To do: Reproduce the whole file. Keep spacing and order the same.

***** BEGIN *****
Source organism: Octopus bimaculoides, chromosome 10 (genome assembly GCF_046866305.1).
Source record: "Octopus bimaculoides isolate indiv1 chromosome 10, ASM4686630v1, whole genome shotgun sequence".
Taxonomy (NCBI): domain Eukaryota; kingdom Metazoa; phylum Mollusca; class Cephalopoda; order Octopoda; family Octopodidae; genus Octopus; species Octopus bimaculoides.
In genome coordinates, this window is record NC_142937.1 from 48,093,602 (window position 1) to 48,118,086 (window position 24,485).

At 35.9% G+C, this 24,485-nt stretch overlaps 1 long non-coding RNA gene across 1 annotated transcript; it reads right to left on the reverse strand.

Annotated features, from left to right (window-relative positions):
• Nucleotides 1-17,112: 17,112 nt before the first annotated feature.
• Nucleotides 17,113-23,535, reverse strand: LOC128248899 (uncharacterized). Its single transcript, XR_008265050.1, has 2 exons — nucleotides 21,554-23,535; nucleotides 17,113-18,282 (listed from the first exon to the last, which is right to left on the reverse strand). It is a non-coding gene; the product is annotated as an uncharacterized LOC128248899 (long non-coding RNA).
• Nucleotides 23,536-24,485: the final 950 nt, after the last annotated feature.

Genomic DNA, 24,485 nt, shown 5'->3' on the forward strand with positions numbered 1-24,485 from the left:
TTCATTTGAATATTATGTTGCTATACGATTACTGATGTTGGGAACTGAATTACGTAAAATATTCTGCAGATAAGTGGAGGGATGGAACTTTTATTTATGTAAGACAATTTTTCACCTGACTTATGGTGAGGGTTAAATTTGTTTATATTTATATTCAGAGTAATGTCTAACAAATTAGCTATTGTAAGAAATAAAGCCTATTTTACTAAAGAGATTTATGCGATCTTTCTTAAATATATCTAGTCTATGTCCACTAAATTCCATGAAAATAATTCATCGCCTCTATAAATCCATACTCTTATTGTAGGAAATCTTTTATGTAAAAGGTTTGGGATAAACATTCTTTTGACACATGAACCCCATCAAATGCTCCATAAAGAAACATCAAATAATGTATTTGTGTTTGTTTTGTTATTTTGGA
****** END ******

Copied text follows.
Source organism: Octopus bimaculoides, chromosome 10 (genome assembly GCF_046866305.1).
Source record: "Octopus bimaculoides isolate indiv1 chromosome 10, ASM4686630v1, whole genome shotgun sequence".
Taxonomy (NCBI): domain Eukaryota; kingdom Metazoa; phylum Mollusca; class Cephalopoda; order Octopoda; family Octopodidae; genus Octopus; species Octopus bimaculoides.
In genome coordinates, this window is record NC_142937.1 from 48,093,602 (window position 1) to 48,118,086 (window position 24,485).

At 35.9% G+C, this 24,485-nt stretch overlaps 1 long non-coding RNA gene across 1 annotated transcript; it reads right to left on the reverse strand.

Annotated features, from left to right (window-relative positions):
• Nucleotides 1-17,112: 17,112 nt before the first annotated feature.
• Nucleotides 17,113-23,535, reverse strand: LOC128248899 (uncharacterized). Its single transcript, XR_008265050.1, has 2 exons — nucleotides 21,554-23,535; nucleotides 17,113-18,282 (listed from the first exon to the last, which is right to left on the reverse strand). It is a non-coding gene; the product is annotated as an uncharacterized LOC128248899 (long non-coding RNA).
• Nucleotides 23,536-24,485: the final 950 nt, after the last annotated feature.

Genomic DNA, 24,485 nt, shown 5'->3' on the forward strand with positions numbered 1-24,485 from the left:
TTCATTTGAATATTATGTTGCTATACGATTACTGATGTTGGGAACTGAATTACGTAAAATATTCTGCAGATAAGTGGAGGGATGGAACTTTTATTTATGTAAGACAATTTTTCACCTGACTTATGGTGAGGGTTAAATTTGTTTATATTTATATTCAGAGTAATGTCTAACAAATTAGCTATTGTAAGAAATAAAGCCTATTTTACTAAAGAGATTTATGCGATCTTTCTTAAATATATCTAGTCTATGTCCACTAAATTCCATGAAAATAATTCATCGCCTCTATAAATCCATACTCTTATTGTAGGAAATCTTTTATGTAAAAGGTTTGGGATAAACATTCTTTTGACACATGAACCCCATCAAATGCTCCATAAAGAAACATCAAATAATGTATTTGTGTTTGTTTTGTTATTTTGGA